Growing your own Japanese Maple from seed is a very rewarding experience. What could be better than to watch a seed sprout and become a little twig, then grow to be a beautiful tree? The secret to starting you own tree from seeds, is something called stratification. This is where you trick the seeds into thinking they have gone through a freeze/thaw cycle; also known as winter. Here are 5 simple steps to get you on your way:
- Start with fresh seed. Fresh seed increases the likelihood that the seeds will be viable. As a seeds ages, the chances of it germinating goes down. Gathering seeds from a local tree is a great way to ensure you start with fresh seeds, but be sure to ask permission first! When the seeds have turned reddish-green they will be ready to harvest. One thing to remember with ANY Japanese maple seed: there is no guarantee that you will get the same color tree as the one the seed was picked from. A seed from a Red Japanese Maple will usually be red, but there is also the possibility it may be a cross between a red and green tree, which may produce a tree that has traits from both parents. But this is the exciting part; your tree will be one of a kind! You can also purchase small quantities of seeds from Ebay, but be sure to confirm they are the current years crop.
- Determine what your zone’s “last frost date” is. This is the day in the spring that it is usually safe to begin to plant gardens. In Maine, it is usually just after Memorial Day. Now count backwards 120 days. This is the approximate number of days the seeds will need to germinate. This is the date you will start the stratification process. You may find that some seeds don’t sprout until much later than the 120 days, but be patient, some seeds are just late bloomers, or is it sprouters?
- On or around the date you determined in step 2, Fill a cup with hot water from your faucet, but do not use extremely hot water. If your hot water steams when it comes out of the faucet, it may be too hot. Just adjust the temperature with cold water. If the water is too hot, it will kill the seeds. Do not overfill the cup, you need room to add the seeds. Dump your seeds into the cup, and let everything sit for 24 hours.
- Most of the seeds will now be at the bottom of the cup. The seeds have absorbed water and have now started the germination process. Remove these seeds, and place them in a small baggie that contains moistened sand, peat, vermiculite, or a combination of them. The exact mix is not extremely important, just be sure it is moist and not wet. Personally, I have had better luck with vermiculite, and it is easier to find the seeds when it comes time to plant them, but go ahead and use what is easiest for you. Poke a few holes in the baggie with a fork to allow air to circulate. Place the baggie in the refrigerator. I place mine in the door, or crisper. Be sure to place them somewhere that you can see them. You will need to check on them every so often, and if they get shoved behind something, you may forget. Check the baggie occasionally to be sure the sand, peat, or vermiculite is still moist, and add water if needed. Opening the bag to check the moisture also exchanges the air in the bag, which help eliminate mold and fungus. If mold or fungus is present, don’t panic. Simply rinse the seeds with a 50/50 mix of water and Hydrogen Peroxide, and place back in a baggie with fresh, moist sand, peat, or vermiculite.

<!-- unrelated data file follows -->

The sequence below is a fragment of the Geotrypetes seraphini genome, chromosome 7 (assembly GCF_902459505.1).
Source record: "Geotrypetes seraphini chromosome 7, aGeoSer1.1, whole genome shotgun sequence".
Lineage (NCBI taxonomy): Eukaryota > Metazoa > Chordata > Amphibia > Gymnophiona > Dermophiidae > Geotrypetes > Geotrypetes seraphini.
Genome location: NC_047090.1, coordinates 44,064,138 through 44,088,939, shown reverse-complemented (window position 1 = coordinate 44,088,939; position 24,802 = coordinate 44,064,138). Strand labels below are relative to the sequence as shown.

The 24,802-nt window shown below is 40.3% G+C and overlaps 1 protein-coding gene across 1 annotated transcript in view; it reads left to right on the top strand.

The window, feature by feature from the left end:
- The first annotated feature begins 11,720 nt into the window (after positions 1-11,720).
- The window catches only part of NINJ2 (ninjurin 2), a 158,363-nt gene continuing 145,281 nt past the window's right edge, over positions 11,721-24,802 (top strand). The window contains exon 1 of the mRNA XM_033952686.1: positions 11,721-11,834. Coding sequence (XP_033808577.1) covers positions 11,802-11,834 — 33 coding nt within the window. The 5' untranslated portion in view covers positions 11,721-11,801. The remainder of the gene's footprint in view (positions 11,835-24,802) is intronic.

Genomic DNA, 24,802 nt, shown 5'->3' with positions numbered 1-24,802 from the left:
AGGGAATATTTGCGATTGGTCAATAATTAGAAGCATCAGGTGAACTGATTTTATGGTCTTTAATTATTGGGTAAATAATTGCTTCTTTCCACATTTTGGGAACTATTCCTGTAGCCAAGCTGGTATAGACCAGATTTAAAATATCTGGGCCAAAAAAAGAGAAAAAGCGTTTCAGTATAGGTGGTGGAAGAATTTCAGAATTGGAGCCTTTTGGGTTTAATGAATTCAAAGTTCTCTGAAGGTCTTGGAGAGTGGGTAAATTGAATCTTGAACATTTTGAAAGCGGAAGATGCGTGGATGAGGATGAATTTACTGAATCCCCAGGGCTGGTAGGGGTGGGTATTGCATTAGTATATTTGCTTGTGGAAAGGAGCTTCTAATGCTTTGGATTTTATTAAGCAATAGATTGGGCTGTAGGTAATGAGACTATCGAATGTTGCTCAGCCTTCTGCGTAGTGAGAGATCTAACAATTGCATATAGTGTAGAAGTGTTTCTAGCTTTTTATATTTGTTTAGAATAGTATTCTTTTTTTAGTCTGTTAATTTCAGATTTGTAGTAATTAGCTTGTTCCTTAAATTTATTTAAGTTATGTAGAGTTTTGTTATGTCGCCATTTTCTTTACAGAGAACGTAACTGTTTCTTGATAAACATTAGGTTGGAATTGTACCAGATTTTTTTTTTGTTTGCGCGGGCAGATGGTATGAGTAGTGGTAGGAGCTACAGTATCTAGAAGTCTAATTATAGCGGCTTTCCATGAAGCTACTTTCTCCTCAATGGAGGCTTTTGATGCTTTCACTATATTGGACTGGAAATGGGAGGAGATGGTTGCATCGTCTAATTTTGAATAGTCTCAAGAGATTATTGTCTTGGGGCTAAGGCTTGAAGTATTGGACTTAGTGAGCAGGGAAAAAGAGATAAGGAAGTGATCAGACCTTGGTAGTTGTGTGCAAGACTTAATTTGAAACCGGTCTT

- As the seeds begin to sprout, you will see small white “tails” coming from the seeds. You are getting closer to growing your tree! You can choose to plant the seeds outside after the last frost, or use the method that I have found works best for me. Either way works, but I have found that I don’t have a lot of control over the weather, and it occasionally doesn’t cooperate. There have been times that my seeds were ready to plant outside, but the ground was still frozen. Not much I could do about that! I decided to plant the seeds in individual Peat pots. You know the ones; the ones that swell up when you add water. Poke a hole in the top of the pot with a pencil, and place the seed in the hole. Keep the pots moist, but not wet. This method gives you a little extra time for the weather to cooperate. Be sure to give the plants plenty of light when they start to develop leaves. I use a fluorescent light suspended above the plants, but a bright window works just as well, and be sure to rotate the plants if they begin to bend towards the light. One other thing to watch for is something called damping off. This is when the plant dies and rots near the soil line. It is caused by a fungus that lives in the soil, and is usually from lack of air circulation and over watering. If I find seedlings that exhibit damping off, I remove them from the area to reduce the spread, and adjust air flow with a fan, and reduce the watering frequency. When you can work your soil outside, simply plant the pots in the ground. I plant mine in a bed that I made to grow the plants for a while until I can re-pot them to sell. For the seeds that have not germinated, plant them in a shaded bed approximately 3/8 deep, watering them occasionally. Leave them until the next year, and see if any have sprouted.
New Japanese Maples should be shaded for the first year or two to minimize the likelihood that they will be scorched by the sun. For small quantities of plants, you can build a small cage of lattice that will provide shade. For larger quantities, lattice suspended above the plants on a frame of wood or cement blocks is an option, but a piece of shade cloth may be a better option. After the plants have grown for a few years, they can be transplanted to their permanent home. Be sure to dig and transplant the trees after they are dormant to ensure their survivability.
Congratulations! You now have a beautiful Japanese Maple that you can enjoy for years to come, and you even get to tell everyone who comments on it that you grew it yourself!